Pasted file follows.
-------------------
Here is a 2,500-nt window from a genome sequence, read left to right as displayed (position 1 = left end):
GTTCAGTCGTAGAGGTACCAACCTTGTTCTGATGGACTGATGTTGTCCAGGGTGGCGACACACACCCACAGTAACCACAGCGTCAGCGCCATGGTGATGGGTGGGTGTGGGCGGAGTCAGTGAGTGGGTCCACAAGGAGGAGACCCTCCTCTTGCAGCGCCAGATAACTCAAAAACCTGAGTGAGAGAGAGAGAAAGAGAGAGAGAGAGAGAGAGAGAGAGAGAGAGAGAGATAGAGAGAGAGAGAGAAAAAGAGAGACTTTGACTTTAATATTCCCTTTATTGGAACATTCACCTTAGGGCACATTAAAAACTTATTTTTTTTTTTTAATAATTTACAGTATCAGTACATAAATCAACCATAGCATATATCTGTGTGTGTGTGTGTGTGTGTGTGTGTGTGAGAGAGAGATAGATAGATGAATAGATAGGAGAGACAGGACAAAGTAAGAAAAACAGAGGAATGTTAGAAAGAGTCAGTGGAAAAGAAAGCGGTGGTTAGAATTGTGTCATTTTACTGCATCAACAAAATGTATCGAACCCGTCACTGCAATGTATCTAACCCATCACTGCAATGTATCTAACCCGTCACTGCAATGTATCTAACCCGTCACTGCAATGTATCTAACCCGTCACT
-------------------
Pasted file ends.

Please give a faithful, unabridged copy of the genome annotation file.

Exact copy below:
Here is a 2,500-nt window from a genome sequence, read left to right as displayed (position 1 = left end):
GTTCAGTCGTAGAGGTACCAACCTTGTTCTGATGGACTGATGTTGTCCAGGGTGGCGACACACACCCACAGTAACCACAGCGTCAGCGCCATGGTGATGGGTGGGTGTGGGCGGAGTCAGTGAGTGGGTCCACAAGGAGGAGACCCTCCTCTTGCAGCGCCAGATAACTCAAAAACCTGAGTGAGAGAGAGAGAAAGAGAGAGAGAGAGAGAGAGAGAGAGAGAGAGAGAGATAGAGAGAGAGAGAGAAAAAGAGAGACTTTGACTTTAATATTCCCTTTATTGGAACATTCACCTTAGGGCACATTAAAAACTTATTTTTTTTTTTTAATAATTTACAGTATCAGTACATAAATCAACCATAGCATATATCTGTGTGTGTGTGTGTGTGTGTGTGTGTGTGAGAGAGAGATAGATAGATGAATAGATAGGAGAGACAGGACAAAGTAAGAAAAACAGAGGAATGTTAGAAAGAGTCAGTGGAAAAGAAAGCGGTGGTTAGAATTGTGTCATTTTACTGCATCAACAAAATGTATCGAACCCGTCACTGCAATGTATCTAACCCATCACTGCAATGTATCTAACCCGTCACTGCAATGTATCTAACCCGTCACTGCAATGTATCTAACCCGTCACT